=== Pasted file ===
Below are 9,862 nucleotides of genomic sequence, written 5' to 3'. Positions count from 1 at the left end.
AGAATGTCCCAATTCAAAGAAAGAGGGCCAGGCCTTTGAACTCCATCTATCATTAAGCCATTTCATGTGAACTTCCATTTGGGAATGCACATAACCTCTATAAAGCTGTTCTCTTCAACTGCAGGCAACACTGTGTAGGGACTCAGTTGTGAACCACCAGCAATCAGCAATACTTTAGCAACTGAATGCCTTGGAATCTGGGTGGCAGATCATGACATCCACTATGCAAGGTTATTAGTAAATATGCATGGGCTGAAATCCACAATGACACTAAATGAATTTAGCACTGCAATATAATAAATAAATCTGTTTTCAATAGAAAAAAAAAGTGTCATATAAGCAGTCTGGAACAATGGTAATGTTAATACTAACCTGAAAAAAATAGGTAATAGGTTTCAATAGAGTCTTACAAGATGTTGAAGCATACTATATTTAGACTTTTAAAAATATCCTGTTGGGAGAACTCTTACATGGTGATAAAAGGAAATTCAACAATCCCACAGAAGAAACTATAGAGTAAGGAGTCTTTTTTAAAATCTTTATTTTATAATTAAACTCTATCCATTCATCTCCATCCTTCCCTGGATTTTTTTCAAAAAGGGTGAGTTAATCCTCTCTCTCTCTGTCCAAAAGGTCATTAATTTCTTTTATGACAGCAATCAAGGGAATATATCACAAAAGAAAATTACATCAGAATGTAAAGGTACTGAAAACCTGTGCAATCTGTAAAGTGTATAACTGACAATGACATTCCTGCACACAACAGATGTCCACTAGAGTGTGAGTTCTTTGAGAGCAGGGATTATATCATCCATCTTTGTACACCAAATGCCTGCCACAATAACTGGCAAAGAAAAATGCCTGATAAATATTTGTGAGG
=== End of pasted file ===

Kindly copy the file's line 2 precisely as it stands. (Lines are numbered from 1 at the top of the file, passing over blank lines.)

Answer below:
AGAATGTCCCAATTCAAAGAAAGAGGGCCAGGCCTTTGAACTCCATCTATCATTAAGCCATTTCATGTGAACTTCCATTTGGGAATGCACATAACCTCTATAAAGCTGTTCTCTTCAACTGCAGGCAACACTGTGTAGGGACTCAGTTGTGAACCACCAGCAATCAGCAATACTTTAGCAACTGAATGCCTTGGAATCTGGGTGGCAGATCATGACATCCACTATGCAAGGTTATTAGTAAATATGCATGGGCTGAAATCCACAATGACACTAAATGAATTTAGCACTGCAATATAATAAATAAATCTGTTTTCAATAGAAAAAAAAAGTGTCATATAAGCAGTCTGGAACAATGGTAATGTTAATACTAACCTGAAAAAAATAGGTAATAGGTTTCAATAGAGTCTTACAAGATGTTGAAGCATACTATATTTAGACTTTTAAAAATATCCTGTTGGGAGAACTCTTACATGGTGATAAAAGGAAATTCAACAATCCCACAGAAGAAACTATAGAGTAAGGAGTCTTTTTTAAAATCTTTATTTTATAATTAAACTCTATCCATTCATCTCCATCCTTCCCTGGATTTTTTTCAAAAAGGGTGAGTTAATCCTCTCTCTCTCTGTCCAAAAGGTCATTAATTTCTTTTATGACAGCAATCAAGGGAATATATCACAAAAGAAAATTACATCAGAATGTAAAGGTACTGAAAACCTGTGCAATCTGTAAAGTGTATAACTGACAATGACATTCCTGCACACAACAGATGTCCACTAGAGTGTGAGTTCTTTGAGAGCAGGGATTATATCATCCATCTTTGTACACCAAATGCCTGCCACAATAACTGGCAAAGAAAAATGCCTGATAAATATTTGTGAGG